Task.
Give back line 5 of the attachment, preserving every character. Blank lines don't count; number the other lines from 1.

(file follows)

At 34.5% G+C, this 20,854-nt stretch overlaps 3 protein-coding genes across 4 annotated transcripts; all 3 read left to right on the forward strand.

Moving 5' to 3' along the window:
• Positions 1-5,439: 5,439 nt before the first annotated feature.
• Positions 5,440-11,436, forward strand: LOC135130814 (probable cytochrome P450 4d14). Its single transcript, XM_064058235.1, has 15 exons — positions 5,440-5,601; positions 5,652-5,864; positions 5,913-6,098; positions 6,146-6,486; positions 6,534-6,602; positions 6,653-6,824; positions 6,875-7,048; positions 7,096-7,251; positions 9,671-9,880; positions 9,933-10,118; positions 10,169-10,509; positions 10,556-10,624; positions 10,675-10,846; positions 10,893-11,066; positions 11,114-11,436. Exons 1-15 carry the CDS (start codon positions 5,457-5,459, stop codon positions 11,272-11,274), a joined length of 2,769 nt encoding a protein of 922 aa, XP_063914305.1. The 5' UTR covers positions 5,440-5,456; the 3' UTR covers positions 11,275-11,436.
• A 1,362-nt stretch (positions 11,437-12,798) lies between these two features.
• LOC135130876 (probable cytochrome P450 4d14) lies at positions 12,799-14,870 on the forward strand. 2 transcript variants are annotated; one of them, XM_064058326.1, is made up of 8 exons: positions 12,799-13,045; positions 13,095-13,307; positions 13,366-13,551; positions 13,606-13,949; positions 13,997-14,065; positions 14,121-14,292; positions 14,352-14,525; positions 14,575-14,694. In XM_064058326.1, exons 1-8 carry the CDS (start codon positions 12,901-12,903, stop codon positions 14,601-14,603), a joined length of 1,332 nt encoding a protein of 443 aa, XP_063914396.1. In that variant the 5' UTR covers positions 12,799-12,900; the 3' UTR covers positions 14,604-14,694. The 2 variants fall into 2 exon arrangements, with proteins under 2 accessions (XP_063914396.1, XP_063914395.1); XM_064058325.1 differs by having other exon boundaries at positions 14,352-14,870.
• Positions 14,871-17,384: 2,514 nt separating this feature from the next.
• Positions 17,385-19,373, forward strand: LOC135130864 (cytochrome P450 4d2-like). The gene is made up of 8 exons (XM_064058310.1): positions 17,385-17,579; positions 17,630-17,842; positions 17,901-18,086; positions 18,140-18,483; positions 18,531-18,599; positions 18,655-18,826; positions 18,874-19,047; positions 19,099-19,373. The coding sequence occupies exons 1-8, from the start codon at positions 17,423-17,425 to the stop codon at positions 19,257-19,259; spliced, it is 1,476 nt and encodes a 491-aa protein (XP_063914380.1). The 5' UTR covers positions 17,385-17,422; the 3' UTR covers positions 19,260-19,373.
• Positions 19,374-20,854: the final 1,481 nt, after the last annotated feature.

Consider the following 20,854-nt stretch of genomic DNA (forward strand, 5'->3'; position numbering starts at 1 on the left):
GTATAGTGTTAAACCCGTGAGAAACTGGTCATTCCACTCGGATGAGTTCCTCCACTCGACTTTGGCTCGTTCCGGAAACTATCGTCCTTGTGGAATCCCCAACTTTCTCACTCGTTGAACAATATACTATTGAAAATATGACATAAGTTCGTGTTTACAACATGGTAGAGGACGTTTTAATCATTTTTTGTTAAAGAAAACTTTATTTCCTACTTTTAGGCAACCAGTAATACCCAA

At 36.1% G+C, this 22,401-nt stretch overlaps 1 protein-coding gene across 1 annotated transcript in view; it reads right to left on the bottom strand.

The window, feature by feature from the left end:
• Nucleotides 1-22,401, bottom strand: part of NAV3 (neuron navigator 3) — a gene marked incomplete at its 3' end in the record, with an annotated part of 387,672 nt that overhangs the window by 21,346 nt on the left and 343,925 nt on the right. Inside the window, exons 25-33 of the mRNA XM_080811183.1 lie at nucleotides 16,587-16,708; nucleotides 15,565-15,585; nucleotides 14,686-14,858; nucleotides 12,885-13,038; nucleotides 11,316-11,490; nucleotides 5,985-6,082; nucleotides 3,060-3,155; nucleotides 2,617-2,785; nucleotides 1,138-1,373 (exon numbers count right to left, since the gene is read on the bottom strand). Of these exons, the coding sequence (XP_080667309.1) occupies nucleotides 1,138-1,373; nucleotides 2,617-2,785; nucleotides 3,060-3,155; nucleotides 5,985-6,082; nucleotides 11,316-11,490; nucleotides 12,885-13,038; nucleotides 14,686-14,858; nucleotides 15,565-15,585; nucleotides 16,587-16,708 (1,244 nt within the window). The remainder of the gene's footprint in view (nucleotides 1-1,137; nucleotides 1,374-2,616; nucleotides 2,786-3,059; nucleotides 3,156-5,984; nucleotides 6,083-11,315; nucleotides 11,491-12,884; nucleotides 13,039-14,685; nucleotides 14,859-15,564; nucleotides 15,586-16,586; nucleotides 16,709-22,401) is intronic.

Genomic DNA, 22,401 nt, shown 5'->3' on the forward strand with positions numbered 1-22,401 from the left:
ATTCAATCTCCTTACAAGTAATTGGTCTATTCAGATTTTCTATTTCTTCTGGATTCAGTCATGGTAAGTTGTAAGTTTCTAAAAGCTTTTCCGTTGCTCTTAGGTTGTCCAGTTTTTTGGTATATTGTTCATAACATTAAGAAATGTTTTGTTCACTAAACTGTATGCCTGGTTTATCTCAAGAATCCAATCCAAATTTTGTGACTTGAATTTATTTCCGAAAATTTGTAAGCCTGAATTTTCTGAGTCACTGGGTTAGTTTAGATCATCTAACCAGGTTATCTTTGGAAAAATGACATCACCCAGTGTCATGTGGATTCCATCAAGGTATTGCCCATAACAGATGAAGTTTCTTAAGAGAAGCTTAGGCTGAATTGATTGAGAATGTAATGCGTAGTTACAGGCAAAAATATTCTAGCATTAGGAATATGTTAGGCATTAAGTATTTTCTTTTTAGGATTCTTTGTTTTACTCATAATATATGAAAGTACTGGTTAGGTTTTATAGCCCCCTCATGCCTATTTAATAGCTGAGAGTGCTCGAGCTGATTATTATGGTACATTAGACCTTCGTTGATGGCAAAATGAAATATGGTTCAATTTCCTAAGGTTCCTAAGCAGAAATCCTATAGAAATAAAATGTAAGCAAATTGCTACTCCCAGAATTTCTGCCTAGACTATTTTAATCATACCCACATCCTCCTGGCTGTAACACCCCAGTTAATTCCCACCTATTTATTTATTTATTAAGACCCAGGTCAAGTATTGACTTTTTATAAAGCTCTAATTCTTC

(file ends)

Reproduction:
• A 1,362-nt stretch (positions 11,437-12,798) lies between these two features.